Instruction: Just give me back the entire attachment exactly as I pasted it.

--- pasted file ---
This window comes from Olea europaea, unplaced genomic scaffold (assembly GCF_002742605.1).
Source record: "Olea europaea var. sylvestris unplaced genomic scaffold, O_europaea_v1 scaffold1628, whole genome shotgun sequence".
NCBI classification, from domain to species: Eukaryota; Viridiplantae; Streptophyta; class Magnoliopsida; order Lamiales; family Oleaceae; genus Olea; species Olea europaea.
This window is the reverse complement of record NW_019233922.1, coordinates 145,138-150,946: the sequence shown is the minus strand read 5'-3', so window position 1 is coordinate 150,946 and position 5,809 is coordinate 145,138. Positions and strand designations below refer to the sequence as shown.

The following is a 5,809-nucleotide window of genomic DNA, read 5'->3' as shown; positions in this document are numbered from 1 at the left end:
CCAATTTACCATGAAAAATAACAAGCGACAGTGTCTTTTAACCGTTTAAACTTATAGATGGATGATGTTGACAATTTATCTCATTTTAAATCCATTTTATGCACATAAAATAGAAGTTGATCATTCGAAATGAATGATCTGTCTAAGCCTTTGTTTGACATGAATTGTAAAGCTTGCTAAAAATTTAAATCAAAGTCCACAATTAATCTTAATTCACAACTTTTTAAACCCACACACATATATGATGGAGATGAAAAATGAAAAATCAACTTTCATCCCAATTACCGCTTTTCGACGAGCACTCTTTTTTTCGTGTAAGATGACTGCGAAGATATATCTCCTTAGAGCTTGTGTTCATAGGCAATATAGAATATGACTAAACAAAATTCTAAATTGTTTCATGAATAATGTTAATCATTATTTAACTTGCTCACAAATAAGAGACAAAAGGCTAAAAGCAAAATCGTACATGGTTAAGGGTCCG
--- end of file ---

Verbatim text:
This window comes from Olea europaea, unplaced genomic scaffold (assembly GCF_002742605.1).
Source record: "Olea europaea var. sylvestris unplaced genomic scaffold, O_europaea_v1 scaffold1628, whole genome shotgun sequence".
NCBI classification, from domain to species: Eukaryota; Viridiplantae; Streptophyta; class Magnoliopsida; order Lamiales; family Oleaceae; genus Olea; species Olea europaea.
This window is the reverse complement of record NW_019233922.1, coordinates 145,138-150,946: the sequence shown is the minus strand read 5'-3', so window position 1 is coordinate 150,946 and position 5,809 is coordinate 145,138. Positions and strand designations below refer to the sequence as shown.

The following is a 5,809-nucleotide window of genomic DNA, read 5'->3' as shown; positions in this document are numbered from 1 at the left end:
CCAATTTACCATGAAAAATAACAAGCGACAGTGTCTTTTAACCGTTTAAACTTATAGATGGATGATGTTGACAATTTATCTCATTTTAAATCCATTTTATGCACATAAAATAGAAGTTGATCATTCGAAATGAATGATCTGTCTAAGCCTTTGTTTGACATGAATTGTAAAGCTTGCTAAAAATTTAAATCAAAGTCCACAATTAATCTTAATTCACAACTTTTTAAACCCACACACATATATGATGGAGATGAAAAATGAAAAATCAACTTTCATCCCAATTACCGCTTTTCGACGAGCACTCTTTTTTTCGTGTAAGATGACTGCGAAGATATATCTCCTTAGAGCTTGTGTTCATAGGCAATATAGAATATGACTAAACAAAATTCTAAATTGTTTCATGAATAATGTTAATCATTATTTAACTTGCTCACAAATAAGAGACAAAAGGCTAAAAGCAAAATCGTACATGGTTAAGGGTCCG